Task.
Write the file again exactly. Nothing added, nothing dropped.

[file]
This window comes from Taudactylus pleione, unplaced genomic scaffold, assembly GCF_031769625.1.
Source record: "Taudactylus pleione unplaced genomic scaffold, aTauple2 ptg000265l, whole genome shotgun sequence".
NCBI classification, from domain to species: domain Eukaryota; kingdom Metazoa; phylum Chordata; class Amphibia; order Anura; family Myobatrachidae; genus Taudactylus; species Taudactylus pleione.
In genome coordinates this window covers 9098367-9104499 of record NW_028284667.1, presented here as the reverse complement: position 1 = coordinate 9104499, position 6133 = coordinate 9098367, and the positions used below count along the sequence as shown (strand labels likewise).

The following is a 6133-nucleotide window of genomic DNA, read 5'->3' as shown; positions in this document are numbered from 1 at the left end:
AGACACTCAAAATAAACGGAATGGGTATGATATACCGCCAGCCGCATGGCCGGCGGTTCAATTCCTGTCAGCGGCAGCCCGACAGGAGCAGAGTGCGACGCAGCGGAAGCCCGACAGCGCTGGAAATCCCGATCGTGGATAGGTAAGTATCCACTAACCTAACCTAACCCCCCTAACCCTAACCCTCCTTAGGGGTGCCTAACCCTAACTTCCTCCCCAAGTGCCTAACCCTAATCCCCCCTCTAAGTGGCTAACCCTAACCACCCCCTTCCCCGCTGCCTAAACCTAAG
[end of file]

This window comes from Taudactylus pleione, unplaced genomic scaffold, assembly GCF_031769625.1.
Source record: "Taudactylus pleione unplaced genomic scaffold, aTauple2 ptg000265l, whole genome shotgun sequence".
NCBI classification, from domain to species: domain Eukaryota; kingdom Metazoa; phylum Chordata; class Amphibia; order Anura; family Myobatrachidae; genus Taudactylus; species Taudactylus pleione.
In genome coordinates this window covers 9098367-9104499 of record NW_028284667.1, presented here as the reverse complement: position 1 = coordinate 9104499, position 6133 = coordinate 9098367, and the positions used below count along the sequence as shown (strand labels likewise).

The following is a 6133-nucleotide window of genomic DNA, read 5'->3' as shown; positions in this document are numbered from 1 at the left end:
AGACACTCAAAATAAACGGAATGGGTATGATATACCGCCAGCCGCATGGCCGGCGGTTCAATTCCTGTCAGCGGCAGCCCGACAGGAGCAGAGTGCGACGCAGCGGAAGCCCGACAGCGCTGGAAATCCCGATCGTGGATAGGTAAGTATCCACTAACCTAACCTAACCCCCCTAACCCTAACCCTCCTTAGGGGTGCCTAACCCTAACTTCCTCCCCAAGTGCCTAACCCTAATCCCCCCTCTAAGTGGCTAACCCTAACCACCCCCTTCCCCGCTGCCTAAACCTAAG